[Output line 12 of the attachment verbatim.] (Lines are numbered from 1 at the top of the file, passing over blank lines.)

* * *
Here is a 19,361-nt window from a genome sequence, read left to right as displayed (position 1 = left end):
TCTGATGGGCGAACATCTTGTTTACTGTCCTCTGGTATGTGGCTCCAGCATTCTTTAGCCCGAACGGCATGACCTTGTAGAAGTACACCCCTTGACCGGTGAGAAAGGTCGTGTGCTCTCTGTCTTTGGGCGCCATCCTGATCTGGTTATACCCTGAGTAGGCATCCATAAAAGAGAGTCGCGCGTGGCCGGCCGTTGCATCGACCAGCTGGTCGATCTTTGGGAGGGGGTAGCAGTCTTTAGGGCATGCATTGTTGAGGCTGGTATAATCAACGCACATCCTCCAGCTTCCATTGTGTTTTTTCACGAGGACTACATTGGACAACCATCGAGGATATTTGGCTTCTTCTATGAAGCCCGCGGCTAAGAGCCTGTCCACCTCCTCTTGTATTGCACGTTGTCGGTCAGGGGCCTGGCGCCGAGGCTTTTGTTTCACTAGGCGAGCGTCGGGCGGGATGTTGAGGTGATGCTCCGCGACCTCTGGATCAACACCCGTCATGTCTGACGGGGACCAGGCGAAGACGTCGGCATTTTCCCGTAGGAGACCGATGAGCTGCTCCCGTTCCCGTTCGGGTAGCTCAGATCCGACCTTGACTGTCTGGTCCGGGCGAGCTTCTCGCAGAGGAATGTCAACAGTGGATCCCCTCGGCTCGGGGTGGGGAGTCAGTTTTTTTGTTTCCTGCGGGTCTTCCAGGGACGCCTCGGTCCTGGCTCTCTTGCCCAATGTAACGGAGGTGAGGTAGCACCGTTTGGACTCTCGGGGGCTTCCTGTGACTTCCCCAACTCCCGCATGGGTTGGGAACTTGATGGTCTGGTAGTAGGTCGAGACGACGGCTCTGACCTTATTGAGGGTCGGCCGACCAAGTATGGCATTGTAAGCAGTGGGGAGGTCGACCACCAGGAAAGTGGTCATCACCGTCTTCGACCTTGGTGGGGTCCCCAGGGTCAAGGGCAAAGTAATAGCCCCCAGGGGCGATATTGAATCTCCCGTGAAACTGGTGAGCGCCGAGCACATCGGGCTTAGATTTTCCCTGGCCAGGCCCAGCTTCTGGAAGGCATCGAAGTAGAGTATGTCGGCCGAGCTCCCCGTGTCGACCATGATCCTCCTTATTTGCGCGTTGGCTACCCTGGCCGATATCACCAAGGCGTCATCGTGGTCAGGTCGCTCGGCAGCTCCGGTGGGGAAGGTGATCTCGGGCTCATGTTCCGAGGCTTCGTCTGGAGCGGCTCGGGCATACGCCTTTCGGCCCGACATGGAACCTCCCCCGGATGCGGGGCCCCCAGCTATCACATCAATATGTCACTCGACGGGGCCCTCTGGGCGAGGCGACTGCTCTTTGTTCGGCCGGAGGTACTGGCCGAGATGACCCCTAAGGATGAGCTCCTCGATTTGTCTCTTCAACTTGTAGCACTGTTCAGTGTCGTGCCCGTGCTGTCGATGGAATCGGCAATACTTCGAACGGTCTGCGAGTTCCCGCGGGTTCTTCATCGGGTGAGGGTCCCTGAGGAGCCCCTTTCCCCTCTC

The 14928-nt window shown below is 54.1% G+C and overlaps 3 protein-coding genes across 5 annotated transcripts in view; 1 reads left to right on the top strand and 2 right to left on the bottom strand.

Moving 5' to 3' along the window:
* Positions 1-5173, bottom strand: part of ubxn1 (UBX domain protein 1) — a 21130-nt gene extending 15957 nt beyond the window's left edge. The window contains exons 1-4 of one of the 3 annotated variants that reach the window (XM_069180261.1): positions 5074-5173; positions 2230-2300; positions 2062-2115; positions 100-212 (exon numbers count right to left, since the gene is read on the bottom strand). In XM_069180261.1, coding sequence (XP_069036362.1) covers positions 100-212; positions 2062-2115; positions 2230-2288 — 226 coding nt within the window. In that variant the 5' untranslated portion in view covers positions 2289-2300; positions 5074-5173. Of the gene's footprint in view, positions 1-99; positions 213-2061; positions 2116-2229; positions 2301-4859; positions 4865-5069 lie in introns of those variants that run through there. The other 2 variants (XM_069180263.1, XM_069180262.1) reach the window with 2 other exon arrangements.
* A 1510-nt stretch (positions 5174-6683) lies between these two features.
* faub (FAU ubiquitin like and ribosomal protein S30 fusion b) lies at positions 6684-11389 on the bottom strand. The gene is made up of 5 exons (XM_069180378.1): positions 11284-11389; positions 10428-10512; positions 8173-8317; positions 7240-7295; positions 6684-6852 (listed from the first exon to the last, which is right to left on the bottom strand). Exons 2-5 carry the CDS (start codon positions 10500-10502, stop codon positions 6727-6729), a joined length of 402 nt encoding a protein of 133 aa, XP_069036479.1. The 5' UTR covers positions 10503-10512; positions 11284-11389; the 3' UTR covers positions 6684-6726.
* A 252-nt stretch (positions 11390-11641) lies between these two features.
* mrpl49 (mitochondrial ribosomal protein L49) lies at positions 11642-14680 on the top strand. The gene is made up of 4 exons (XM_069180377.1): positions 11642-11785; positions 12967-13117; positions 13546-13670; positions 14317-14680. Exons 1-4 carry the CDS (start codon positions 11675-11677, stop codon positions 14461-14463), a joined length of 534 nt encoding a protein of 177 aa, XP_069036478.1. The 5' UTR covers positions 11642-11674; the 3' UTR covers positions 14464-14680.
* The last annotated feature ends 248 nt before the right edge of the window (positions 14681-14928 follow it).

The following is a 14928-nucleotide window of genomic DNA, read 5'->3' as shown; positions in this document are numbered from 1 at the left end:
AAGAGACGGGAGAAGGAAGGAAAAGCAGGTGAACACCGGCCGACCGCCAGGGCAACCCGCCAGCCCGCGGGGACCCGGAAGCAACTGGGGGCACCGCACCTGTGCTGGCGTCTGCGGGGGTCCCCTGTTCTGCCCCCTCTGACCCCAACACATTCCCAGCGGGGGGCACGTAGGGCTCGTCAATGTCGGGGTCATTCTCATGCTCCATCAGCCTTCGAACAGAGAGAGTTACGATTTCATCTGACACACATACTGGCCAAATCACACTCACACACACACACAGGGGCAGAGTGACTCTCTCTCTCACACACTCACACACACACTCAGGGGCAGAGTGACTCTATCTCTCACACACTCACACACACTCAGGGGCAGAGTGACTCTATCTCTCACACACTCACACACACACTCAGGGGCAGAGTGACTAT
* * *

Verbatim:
AAGAGACGGGAGAAGGAAGGAAAAGCAGGTGAACACCGGCCGACCGCCAGGGCAACCCGCCAGCCCGCGGGGACCCGGAAGCAACTGGGGGCACCGCACCTGTGCTGGCGTCTGCGGGGGTCCCCTGTTCTGCCCCCTCTGACCCCAACACATTCCCAGCGGGGGGCACGTAGGGCTCGTCAATGTCGGGGTCATTCTCATGCTCCATCAGCCTTCGAACAGAGAGAGTTACGATTTCATCTGACACACATACTGGCCAAATCACACTCACACACACACACAGGGGCAGAGTGACTCTCTCTCTCACACACTCACACACACACTCAGGGGCAGAGTGACTCTATCTCTCACACACTCACACACACTCAGGGGCAGAGTGACTCTATCTCTCACACACTCACACACACACTCAGGGGCAGAGTGACTAT